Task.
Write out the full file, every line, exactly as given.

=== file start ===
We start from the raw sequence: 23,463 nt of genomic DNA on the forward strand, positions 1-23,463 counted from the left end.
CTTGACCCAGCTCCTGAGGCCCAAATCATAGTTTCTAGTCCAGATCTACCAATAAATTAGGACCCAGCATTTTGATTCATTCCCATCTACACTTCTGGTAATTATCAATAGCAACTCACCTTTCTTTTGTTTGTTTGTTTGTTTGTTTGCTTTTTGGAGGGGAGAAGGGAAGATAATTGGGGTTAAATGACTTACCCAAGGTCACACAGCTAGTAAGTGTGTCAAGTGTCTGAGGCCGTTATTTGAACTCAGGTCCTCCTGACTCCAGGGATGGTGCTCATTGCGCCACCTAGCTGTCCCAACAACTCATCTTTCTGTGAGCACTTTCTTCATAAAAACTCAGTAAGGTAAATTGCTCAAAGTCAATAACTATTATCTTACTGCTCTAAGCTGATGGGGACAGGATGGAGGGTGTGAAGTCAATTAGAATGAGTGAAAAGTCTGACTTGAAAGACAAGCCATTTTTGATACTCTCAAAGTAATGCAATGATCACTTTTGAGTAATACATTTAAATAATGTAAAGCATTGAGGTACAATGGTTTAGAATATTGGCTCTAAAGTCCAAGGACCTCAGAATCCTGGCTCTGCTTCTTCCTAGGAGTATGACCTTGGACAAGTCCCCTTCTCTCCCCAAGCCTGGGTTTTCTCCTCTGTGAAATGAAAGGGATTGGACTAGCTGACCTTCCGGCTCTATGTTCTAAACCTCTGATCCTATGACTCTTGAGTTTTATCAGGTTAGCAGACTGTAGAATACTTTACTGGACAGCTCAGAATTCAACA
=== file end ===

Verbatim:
We start from the raw sequence: 23,463 nt of genomic DNA on the forward strand, positions 1-23,463 counted from the left end.
CTTGACCCAGCTCCTGAGGCCCAAATCATAGTTTCTAGTCCAGATCTACCAATAAATTAGGACCCAGCATTTTGATTCATTCCCATCTACACTTCTGGTAATTATCAATAGCAACTCACCTTTCTTTTGTTTGTTTGTTTGTTTGTTTGCTTTTTGGAGGGGAGAAGGGAAGATAATTGGGGTTAAATGACTTACCCAAGGTCACACAGCTAGTAAGTGTGTCAAGTGTCTGAGGCCGTTATTTGAACTCAGGTCCTCCTGACTCCAGGGATGGTGCTCATTGCGCCACCTAGCTGTCCCAACAACTCATCTTTCTGTGAGCACTTTCTTCATAAAAACTCAGTAAGGTAAATTGCTCAAAGTCAATAACTATTATCTTACTGCTCTAAGCTGATGGGGACAGGATGGAGGGTGTGAAGTCAATTAGAATGAGTGAAAAGTCTGACTTGAAAGACAAGCCATTTTTGATACTCTCAAAGTAATGCAATGATCACTTTTGAGTAATACATTTAAATAATGTAAAGCATTGAGGTACAATGGTTTAGAATATTGGCTCTAAAGTCCAAGGACCTCAGAATCCTGGCTCTGCTTCTTCCTAGGAGTATGACCTTGGACAAGTCCCCTTCTCTCCCCAAGCCTGGGTTTTCTCCTCTGTGAAATGAAAGGGATTGGACTAGCTGACCTTCCGGCTCTATGTTCTAAACCTCTGATCCTATGACTCTTGAGTTTTATCAGGTTAGCAGACTGTAGAATACTTTACTGGACAGCTCAGAATTCAACA